Court reporting students agree: Meeting new people and learning new things are the best reasons to attend a conference like the NCRA Convention & Expo. Students who have attended one of the past Conventions share their advice for making the most out of the experience, just in time for the 2017 NCRA Convention & Expo, Aug. 10-13, at the Planet Hollywood Resort & Casino in Las Vegas, Nev.
Network, network, network
Without a doubt, networking is one of the top reasons to attend a convention, and the Convention atmosphere itself helps. “Conventions are just a lot of fun. Reporters have a great time when they’re all together,” says Sarah Hamilton, a student at the College of Court Reporting in Valparaiso, Ind.
The NCRA Convention & Expo is the largest gathering of court reporters and captioners in the country, so students have a good chance of meeting a wide range of working professionals, including people students may already be familiar with. “It’s great to put a face to a name,” said Hamilton.
“I’ve met people who’ve really made me feel lucky, and that I’ve chosen the right field,” said Kristina Carmody, a student at Cuyahoga Community College in Cleveland, Ohio. Carmody mentioned a few examples of working reporters who have helped her with advice: “Steve Zinone, RPR, is the most humble, easiest person to talk to. He not only motivated me to continue the hard work, but he reminded of all the success we can really achieve if we continue to work for it. He is unbelievably positive and so nice.” She also mentioned Sue Terry, RPR, CRR. “She has advice and experience in every avenue, and she’s been so generous and sweet to me. She has told me how to keep pushing through doubts and given great pointers to practice.”
Networking can be intimidating, but court reporting students have found a few strategies to help. Larona Cooper, a student at MacCormac College in Chicago, Ill., suggests being proactive and introducing yourself to other court reporters. She also suggests “preparing a couple of questions in advance to ask other court reporters to assist you in your career choice” as an icebreaker.
Katelyn Van Slycke, a student at San Antonio College in San Antonio, Texas, says, “Find a working reporter and tag along with them. Have someone who will invite you to sit with them or go out on the town with them. It makes a big difference when you’re in a new city.”
A few of the scheduled events can help with networking. Shaunise Day, a student at West Valley College in Saratoga, Calif., says, “Attend the Awards Luncheon and sit at a table where you don’t know anyone. You will walk away feeling proud and inspired.” Jessica Frizzell, a student at College of Court Reporting in Valparaiso, Ind., recommends going to the president’s suite to meet the NCRA Board of Directors, which is part of the student track.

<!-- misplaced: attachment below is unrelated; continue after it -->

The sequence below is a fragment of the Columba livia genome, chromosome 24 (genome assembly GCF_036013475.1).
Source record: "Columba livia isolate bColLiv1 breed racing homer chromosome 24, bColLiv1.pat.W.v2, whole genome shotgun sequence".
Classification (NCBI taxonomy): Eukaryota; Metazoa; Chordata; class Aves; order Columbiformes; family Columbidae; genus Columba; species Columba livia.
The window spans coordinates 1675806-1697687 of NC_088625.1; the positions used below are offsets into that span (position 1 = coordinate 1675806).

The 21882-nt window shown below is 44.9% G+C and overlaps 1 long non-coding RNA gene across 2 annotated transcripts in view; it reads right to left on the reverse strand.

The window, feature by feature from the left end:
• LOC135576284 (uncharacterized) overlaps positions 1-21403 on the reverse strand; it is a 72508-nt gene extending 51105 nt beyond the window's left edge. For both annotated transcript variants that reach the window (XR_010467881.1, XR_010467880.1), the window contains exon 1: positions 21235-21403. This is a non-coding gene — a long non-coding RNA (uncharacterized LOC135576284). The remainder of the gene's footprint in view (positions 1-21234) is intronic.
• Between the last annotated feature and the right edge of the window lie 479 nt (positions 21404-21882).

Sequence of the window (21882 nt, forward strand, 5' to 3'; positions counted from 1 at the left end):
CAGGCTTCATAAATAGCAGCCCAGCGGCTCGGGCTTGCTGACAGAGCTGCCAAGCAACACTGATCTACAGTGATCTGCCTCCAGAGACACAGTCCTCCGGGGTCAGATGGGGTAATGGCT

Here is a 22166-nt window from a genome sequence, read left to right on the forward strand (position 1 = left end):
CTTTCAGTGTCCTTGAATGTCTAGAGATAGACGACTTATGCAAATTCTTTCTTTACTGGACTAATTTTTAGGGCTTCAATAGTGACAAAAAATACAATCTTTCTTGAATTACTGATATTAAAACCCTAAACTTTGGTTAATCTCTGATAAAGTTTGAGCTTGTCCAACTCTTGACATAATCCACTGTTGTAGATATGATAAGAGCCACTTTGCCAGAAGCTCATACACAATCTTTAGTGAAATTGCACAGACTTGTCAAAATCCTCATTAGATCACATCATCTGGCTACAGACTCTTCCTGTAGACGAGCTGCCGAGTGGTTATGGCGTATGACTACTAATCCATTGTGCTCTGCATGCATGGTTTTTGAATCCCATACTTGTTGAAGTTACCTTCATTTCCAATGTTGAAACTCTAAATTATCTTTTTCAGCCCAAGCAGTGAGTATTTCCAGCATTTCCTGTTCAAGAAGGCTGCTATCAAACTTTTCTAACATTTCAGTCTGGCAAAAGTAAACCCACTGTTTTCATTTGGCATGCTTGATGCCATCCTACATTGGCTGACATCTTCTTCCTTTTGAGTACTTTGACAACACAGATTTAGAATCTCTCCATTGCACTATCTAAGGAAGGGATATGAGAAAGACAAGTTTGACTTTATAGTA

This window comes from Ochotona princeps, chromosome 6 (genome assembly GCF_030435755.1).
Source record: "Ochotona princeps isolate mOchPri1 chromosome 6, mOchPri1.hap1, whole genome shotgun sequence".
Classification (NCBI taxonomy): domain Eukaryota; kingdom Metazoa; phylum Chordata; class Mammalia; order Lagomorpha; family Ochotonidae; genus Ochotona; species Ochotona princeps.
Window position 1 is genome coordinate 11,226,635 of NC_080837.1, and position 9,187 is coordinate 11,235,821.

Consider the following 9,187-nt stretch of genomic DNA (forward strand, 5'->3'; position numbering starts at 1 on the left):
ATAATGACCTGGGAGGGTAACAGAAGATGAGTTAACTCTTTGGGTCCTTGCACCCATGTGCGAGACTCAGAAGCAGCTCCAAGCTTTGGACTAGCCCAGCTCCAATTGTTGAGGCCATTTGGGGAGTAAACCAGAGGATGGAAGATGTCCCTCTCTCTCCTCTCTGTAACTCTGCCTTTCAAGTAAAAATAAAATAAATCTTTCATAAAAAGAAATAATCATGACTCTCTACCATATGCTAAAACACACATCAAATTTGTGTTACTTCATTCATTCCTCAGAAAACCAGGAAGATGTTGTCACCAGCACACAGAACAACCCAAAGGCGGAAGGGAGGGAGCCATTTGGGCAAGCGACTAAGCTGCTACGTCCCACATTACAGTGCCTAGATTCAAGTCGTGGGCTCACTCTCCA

Feeling shy? Frizzell suggests wearing the student ribbon on your name badge — it will do the work for you. “I was a bit shy and nervous at first and didn’t know who to talk to or how to approach them,” she says. “If you wear that student ribbon, people will come to you!”
However a student chooses to network, the point is to use these conversations to your advantage. “You need to truly listen to what someone is telling you even if you think you’re years away from ever encountering such a thing,” says Hamilton. “Really be open-minded about the advice you receive and know that working reporters sincerely want to help you because they are so passionate about this profession.”
The Convention can also provide a boost in inspiration. “I enjoy my schooling and enjoy this profession, but the people I met and spoke with at Convention reminded me of why I’m working so hard and lit a fire in me to practice even harder so I can get out there and be a part of the working world,” says Frizzell.
Of course, the true value of networking happens after the event. “Make an effort to stay in touch with friends you make during the Convention,” says Christine Ho, a student at Mark Kislingbury’s Academy of Court Reporting. Follow up with everyone you meet once you get home, and then contact them regularly with updates, questions, or a simple hello. After all, one of your new contacts may be a future employer.